The weather is usually chilly, with most days rising well into the 40s. However, every few years, an arctic front blasts into the Sunflower State and die-hard anglers begin thinking about ice fishing.
Last week's single-digit temperatures gave many ice anglers the itch to fish, but anglers should be patient and cautious.
Because Kansas weather is so variable, cold spells can be quickly followed by warm days, making even thick ice treacherous.
Before ice is safe, daytime high temperatures should be below 20 degrees and nighttime lows near zero for several days.
Once ice has hardened, anglers should tread with care, making test holes. The ice should be at least four inches thick. Never go near open water or on rivers near the smallest trickle of current.
Also be wary of lakes that harbor large numbers of geese that may keep parts of the lake open most of the winter.
Ice should be abandoned at the slightest sign of weakness: cracking sounds, movement of ice, or warming temperatures that create trickling water.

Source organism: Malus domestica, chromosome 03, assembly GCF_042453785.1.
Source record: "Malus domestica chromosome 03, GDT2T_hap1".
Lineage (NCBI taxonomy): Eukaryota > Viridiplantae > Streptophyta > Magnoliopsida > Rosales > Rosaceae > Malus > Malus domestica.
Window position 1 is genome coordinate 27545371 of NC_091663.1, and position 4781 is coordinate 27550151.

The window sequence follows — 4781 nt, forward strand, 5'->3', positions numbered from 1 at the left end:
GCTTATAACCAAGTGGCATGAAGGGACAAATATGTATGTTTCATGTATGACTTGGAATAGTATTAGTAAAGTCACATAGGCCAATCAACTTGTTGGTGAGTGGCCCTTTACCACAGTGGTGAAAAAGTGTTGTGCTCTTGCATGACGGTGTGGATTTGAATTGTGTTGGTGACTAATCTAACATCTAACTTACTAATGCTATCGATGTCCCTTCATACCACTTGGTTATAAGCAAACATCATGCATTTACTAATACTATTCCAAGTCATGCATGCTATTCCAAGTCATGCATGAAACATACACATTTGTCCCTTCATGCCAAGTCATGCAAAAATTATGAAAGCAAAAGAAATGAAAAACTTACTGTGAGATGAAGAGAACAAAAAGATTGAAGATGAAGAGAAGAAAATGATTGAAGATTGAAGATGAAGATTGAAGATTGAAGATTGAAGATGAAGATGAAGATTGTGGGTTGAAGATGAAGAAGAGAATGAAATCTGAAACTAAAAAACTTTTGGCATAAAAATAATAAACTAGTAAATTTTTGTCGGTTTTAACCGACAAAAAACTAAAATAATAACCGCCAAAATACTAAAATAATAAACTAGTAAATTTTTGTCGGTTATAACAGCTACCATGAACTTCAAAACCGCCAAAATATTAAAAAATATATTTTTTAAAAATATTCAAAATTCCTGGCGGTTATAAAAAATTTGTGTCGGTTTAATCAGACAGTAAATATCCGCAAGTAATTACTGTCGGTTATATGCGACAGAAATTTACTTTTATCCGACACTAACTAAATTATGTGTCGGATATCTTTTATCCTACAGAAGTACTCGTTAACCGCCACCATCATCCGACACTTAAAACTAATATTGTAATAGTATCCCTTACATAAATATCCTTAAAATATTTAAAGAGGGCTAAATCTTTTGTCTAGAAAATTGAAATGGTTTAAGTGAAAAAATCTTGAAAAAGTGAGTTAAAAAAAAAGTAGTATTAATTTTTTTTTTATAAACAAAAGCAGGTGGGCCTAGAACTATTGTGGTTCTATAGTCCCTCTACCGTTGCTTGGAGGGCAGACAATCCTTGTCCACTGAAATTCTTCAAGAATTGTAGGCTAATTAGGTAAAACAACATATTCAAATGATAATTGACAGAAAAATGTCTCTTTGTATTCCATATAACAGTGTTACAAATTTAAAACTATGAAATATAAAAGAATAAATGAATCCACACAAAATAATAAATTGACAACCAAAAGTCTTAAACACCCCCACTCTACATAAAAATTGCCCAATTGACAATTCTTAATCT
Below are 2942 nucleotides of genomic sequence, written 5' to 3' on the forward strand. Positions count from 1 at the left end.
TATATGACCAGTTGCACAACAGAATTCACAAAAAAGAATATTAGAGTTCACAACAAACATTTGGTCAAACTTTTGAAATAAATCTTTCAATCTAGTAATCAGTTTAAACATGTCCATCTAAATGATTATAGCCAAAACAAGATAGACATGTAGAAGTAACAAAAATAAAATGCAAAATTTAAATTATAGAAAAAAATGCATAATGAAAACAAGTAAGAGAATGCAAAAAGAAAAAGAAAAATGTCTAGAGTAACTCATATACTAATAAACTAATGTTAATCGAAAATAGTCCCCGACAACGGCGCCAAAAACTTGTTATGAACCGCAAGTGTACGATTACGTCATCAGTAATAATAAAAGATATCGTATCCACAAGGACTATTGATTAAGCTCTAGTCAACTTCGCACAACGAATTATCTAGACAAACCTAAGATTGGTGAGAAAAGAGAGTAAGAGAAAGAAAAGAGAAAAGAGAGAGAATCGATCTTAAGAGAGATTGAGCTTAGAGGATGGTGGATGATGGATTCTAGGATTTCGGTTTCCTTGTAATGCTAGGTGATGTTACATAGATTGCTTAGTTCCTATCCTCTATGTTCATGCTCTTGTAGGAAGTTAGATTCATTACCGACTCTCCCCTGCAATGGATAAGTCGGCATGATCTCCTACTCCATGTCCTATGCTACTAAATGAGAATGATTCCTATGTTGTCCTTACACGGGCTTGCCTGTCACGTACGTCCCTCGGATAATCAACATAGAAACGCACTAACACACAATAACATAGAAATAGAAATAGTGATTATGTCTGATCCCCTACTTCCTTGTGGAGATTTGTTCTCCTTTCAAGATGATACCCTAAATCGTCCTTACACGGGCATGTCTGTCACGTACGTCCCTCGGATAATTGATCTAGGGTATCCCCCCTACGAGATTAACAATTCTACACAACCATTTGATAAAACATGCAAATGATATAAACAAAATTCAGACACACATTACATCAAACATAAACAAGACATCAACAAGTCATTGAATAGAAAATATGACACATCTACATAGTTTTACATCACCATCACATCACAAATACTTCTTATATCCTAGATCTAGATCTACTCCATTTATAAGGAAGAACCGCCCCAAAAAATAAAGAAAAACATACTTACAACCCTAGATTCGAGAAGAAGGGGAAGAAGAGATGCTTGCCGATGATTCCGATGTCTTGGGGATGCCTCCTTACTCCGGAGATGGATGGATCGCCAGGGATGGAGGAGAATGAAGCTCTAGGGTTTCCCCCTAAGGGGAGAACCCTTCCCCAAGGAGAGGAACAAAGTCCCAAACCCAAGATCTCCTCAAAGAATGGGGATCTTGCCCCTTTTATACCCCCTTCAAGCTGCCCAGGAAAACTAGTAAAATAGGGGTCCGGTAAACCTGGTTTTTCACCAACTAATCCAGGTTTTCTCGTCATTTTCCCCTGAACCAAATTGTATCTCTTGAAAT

Ice is the hard-core fisherman's dream. Lakes and reservoirs in the northern half of Kansas may soon be locked in thick layers of ice, and lakes elsewhere could follow suit.
Sitting on a bucket over ice in single-digit weather can yield full creels of crappie, white bass and stripers.
The wise ice fisherman always brings more clothing than he thinks he'll need. In case of emergency, a change of clothes is also advisable, as is a buoyant throw cushion.
An ice auger is the handiest way to cut holes. Keep in mind the law allows only holes 12 inches in diameter or smaller. A ladle will help clear ice chips from the hole.
Most anglers build or modify sleds just to pull their gear on the ice, and proper fishing equipment is also essential.
In cold water, many hits go undetected with heavy rods, so a light, sensitive rod works well for sensing the slightest strike.